Friday, 12 December 2014

Tummy Time

One of the first things my Midwife and then the Health Visitor spoke to me about was the importance of 'Tummy Time'.

In days gone by, babies were allowed to sleep on their sides/ fronts or backs without concern. Since further research into SIDS there has been a major move to promote babies sleeping on their backs. This huge increase in babies lying on their backs has led to an increase in the number of babies with 'Flat Head Syndrome' and a slower rate of physical development towards crawling and being able to hold their head steadily.

'Tummy Time' is important because:

  • it gives them different views of the world around them and adds to the senses they experience;
  • it encourages them to lift their heads;
  • it encourages and helps to strengthen neck and arm muscles;
  • it teaches them to hold their heads steady or turn to follow sound and movement.

From newborn, hubby and I have encouraged JD to lie on his tummy on us. Often, he would nap this way or we would lie him there and talk to him.

As new parents, we were nervous and over-careful around him, and it wasn't until 4 or 5 weeks that we attempted to actually put him on his tummy on the floor or playmat. Trying to get JD to do tummy time on the floor/ playmat without crying and screaming has been near impossible. He seems so upset and frustrated that we end up picking him up within a minute or two and soothing him.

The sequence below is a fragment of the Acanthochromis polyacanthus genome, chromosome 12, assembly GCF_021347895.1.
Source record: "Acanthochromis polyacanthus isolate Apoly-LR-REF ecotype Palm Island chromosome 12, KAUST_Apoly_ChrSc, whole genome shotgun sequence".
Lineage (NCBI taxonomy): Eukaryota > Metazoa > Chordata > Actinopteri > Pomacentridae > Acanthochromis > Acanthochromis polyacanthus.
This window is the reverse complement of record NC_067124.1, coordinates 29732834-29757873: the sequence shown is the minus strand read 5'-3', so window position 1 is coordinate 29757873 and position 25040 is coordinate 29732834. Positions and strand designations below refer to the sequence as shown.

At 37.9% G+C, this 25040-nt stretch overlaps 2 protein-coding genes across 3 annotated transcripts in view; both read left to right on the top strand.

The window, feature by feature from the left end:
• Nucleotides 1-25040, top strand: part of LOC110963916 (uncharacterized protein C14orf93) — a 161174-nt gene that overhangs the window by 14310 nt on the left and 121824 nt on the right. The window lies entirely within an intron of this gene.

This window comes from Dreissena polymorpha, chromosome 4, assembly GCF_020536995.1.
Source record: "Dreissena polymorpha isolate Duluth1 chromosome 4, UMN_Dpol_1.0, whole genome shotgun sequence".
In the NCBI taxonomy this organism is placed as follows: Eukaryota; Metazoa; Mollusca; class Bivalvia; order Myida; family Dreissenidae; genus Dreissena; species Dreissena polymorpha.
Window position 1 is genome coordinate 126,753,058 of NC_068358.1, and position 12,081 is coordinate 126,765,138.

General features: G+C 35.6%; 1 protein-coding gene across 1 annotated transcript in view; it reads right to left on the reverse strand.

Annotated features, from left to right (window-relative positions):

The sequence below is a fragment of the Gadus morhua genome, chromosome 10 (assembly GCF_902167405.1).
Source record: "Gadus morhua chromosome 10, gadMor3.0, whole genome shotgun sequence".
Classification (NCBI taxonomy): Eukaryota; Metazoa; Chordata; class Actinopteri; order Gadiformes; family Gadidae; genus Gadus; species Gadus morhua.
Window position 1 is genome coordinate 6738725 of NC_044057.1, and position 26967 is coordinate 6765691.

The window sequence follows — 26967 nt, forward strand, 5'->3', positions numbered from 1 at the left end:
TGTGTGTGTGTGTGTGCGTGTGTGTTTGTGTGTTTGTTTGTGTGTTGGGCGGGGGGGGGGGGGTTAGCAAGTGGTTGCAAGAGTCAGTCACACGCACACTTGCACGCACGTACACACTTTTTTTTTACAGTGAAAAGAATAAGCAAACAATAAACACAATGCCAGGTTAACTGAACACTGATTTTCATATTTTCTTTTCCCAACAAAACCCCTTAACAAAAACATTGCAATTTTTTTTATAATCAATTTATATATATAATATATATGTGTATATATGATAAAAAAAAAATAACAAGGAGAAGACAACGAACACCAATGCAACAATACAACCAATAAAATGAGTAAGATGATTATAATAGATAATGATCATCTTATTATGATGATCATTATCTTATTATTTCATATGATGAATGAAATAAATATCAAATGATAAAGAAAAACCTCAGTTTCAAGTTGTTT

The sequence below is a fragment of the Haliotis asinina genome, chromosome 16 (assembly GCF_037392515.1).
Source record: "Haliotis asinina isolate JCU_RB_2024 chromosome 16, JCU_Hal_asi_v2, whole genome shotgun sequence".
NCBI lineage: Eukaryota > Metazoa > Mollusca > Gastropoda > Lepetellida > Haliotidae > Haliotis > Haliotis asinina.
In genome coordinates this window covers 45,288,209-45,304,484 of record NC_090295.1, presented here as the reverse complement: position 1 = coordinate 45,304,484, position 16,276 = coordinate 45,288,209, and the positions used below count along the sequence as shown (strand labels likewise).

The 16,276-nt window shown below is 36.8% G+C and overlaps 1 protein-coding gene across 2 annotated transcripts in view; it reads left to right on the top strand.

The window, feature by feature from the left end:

I was beginning to fret that JD would never learn to roll over or crawl at this rate, because he wouldn't lie on his tummy and be happy about it. So, I set about reading around the subject. I found a very useful poster from ACPC.org here, which was encouraging.

I also found Boots' website and babycentre very useful. Some ideas they suggested were:


  • lie baby down on your chest;
  • lie baby over your knees for burping;
  • get down on the floor with your baby, face-to-face and talk to them;
  • sing songs to encourage them to look up;
  • place a mirror under them or next to them;
  • place baby's arms on a nursing pillow or slightly elevated;
  • be silly - blow raspberries etc.
  • try to do tummy time when awake and alert - after a nap is good.
And there you have it! That final idea to do it after a nap is what worked for us. Now, when JD wakes from his nap, we leave him in his cot bed, we talk and chatter to him - making him laugh and smile. Then, we flip him over and try tummy time... it has been a success every time so far. 



Yours,


2 comments:

  1. So glad you have managed to find a way of getting tummy time that works for you - my eldest wasn't able to have tummy time for ages due to her heart surgeries and then absolutely hated it so it was a struggle to encourage it. Found it much easier second time around though! Lovely photo of JD enjoying his tummy time :-)

    ReplyDelete
    Replies
    1. Aw thank you so much Louise. It has been tough! Getting there now, though.
      I am sorry to hear about your little one, but glad that it all worked out in the end and was even better the 2nd time :-) xx

      Delete